I believe this ‘entitlement’ speaks to a wider theme within the Conservative party, which underpins the reason why they allow racism to infect our politics. The Conservatives are a party of privilege and entitlement, so it’s no surprise that they fundamentally oppose the idea of institutionalized racism in the UK. 

Indeed, I feel it can be said that the Tories feel they are not doing anything wrong by holding these values and instilling this belief system in policy and society. Why would they? When they themselves never see the consequences of institutionalized racism. Nothing proves this more than the 2021 UK Race Report, a document cobbled together by the government after protests broke out following the death of George Floyd. 

The government had the opportunity to discuss how the country could tackle racism and make the UK a much more equitable state for everyone. However, they disappointingly yet unsurprisingly chose to continue a discourse of debating its existence. 

The report unconvincingly attempts to perpetuate a narrative that recognizing colour in discussions about race is merely an attempt to “insist on accelerating our differences”. Likewise, it suggests that it isn’t helpful to “explain all minority disadvantages through the prism of white discrimination”. This attack on the idea of being anti-racist, and falling back on the concept of not seeing colour, is what leads this shambolic report to find the conclusions that it does.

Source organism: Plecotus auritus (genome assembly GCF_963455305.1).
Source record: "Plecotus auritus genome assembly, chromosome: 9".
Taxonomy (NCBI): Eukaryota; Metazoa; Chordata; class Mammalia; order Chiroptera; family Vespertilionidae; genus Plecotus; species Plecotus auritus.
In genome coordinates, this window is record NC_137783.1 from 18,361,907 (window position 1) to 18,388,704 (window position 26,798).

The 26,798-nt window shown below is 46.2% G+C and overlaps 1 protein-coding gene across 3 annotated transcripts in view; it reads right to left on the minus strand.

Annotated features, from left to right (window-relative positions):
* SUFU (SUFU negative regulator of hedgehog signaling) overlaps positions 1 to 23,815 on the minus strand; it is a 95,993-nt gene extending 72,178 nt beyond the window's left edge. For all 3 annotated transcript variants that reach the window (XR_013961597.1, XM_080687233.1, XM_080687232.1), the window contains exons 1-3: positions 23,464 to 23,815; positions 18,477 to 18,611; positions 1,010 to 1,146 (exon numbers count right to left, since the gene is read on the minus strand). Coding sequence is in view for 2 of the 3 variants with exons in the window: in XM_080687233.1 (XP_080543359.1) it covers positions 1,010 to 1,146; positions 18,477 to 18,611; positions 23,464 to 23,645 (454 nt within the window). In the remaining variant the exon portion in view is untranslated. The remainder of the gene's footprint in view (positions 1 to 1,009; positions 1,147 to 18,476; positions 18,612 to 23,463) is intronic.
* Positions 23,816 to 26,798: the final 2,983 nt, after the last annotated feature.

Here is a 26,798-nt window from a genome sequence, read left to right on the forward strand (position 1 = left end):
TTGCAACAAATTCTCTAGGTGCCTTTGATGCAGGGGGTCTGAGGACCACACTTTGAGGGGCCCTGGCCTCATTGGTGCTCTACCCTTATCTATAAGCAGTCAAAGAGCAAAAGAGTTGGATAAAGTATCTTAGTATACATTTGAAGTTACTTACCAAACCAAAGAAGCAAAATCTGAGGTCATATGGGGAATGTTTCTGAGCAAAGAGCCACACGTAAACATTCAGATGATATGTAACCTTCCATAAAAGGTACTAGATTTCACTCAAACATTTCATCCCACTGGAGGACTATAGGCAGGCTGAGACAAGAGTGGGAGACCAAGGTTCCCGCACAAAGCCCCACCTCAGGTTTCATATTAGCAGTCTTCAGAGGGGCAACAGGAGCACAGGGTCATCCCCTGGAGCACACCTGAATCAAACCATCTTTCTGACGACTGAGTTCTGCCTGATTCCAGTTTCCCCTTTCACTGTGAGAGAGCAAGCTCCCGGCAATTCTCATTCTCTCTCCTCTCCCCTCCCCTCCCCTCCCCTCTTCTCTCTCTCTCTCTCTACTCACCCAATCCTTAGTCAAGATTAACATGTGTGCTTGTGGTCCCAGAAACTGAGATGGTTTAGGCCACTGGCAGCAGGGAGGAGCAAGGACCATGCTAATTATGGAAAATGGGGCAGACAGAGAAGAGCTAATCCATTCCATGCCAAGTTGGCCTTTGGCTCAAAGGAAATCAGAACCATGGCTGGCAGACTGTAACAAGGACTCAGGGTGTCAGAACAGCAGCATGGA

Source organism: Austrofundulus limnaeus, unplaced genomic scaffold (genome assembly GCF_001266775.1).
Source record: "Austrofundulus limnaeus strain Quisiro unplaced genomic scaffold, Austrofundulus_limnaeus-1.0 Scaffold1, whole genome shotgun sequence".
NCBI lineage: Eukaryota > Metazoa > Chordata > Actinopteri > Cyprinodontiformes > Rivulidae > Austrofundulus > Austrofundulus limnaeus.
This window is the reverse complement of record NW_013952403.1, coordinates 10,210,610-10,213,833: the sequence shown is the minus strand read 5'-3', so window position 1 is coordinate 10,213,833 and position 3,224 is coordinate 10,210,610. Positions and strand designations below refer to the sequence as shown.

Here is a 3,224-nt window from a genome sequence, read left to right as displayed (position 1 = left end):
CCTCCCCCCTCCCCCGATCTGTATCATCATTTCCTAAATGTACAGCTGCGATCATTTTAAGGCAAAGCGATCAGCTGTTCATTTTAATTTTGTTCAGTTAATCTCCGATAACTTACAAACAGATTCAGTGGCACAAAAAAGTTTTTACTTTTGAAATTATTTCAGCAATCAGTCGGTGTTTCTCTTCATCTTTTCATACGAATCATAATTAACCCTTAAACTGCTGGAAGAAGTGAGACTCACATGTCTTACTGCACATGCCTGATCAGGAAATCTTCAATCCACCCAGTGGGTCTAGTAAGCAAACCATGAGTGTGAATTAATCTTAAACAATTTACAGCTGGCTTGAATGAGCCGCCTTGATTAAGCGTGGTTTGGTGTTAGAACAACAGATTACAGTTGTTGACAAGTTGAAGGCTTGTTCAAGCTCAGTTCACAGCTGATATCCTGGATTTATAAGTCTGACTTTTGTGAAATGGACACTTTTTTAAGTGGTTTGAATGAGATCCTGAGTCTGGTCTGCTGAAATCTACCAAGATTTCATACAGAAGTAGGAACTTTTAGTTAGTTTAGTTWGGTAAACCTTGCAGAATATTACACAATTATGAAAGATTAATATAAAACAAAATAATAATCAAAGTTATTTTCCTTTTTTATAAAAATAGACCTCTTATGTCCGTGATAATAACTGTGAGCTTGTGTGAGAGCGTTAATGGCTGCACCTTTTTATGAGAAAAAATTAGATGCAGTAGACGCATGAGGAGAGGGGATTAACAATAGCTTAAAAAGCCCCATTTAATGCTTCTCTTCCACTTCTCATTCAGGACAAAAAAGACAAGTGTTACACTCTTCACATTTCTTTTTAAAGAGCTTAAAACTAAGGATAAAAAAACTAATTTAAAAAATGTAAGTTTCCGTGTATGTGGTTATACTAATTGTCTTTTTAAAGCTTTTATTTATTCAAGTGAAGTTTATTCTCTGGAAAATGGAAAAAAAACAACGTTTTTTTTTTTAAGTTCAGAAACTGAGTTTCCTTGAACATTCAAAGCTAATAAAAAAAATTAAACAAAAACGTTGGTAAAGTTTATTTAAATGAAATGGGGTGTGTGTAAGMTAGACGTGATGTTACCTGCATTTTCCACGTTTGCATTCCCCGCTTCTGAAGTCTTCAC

It’s no surprise then that the report blames the higher rates of BAME Covid deaths on issues such as housing and occupation, rather than on systematic racism. The Conservatives refuse to acknowledge the existence of this inherent discrimination in the UK, thus allowing themselves to avoid entertaining the idea that these issues are part of the wider discussion around institutionalized racism. It is no wonder then that they fail to question why certain groups within society were in occupations and housing situations that led to their untimely deaths during the covid pandemic. 

Recently, Tory MP Jonathan Gullis was caught on tape summing up a sentiment I believe resonates with the party as a whole. He stated that white privilege is an “extremist term“, and that “woke-left” lectures and teachers must stop pushing their ideology on them or face being sacked from their jobs. This, I believe, is the root cause of the issue. 

The Conservatives have devised a narrative within their party that to tackle institutionalized racism – or even to acknowledge its existence –  within society has become a partisan and ideological matter.  When in fact, dismantling it should be a cause that unites and spans all sectors of society, rather than be framed as a party-line issue. 

This brings me full circle back to Tory MP James Grey. By stating “the notion that this is some sort of racist remark is ridiculous; they are two very good friends of mine”, Grey reinforces the disbelief of the severity of racism. A belief I consider to have plagued the Tories as a whole. 

The reason this incident has made Grey squirm, and therefore justify his actions in the shallowest of ways, is because it is now becoming a more mainstream concept to call out this sort of passive racism. A concept that frankly should have been mainstream for decades by this point. The ideology behind the Conservatives is to conserve the status quo. They don’t like their status quo to be challenged, yet this is exactly what needs to be done.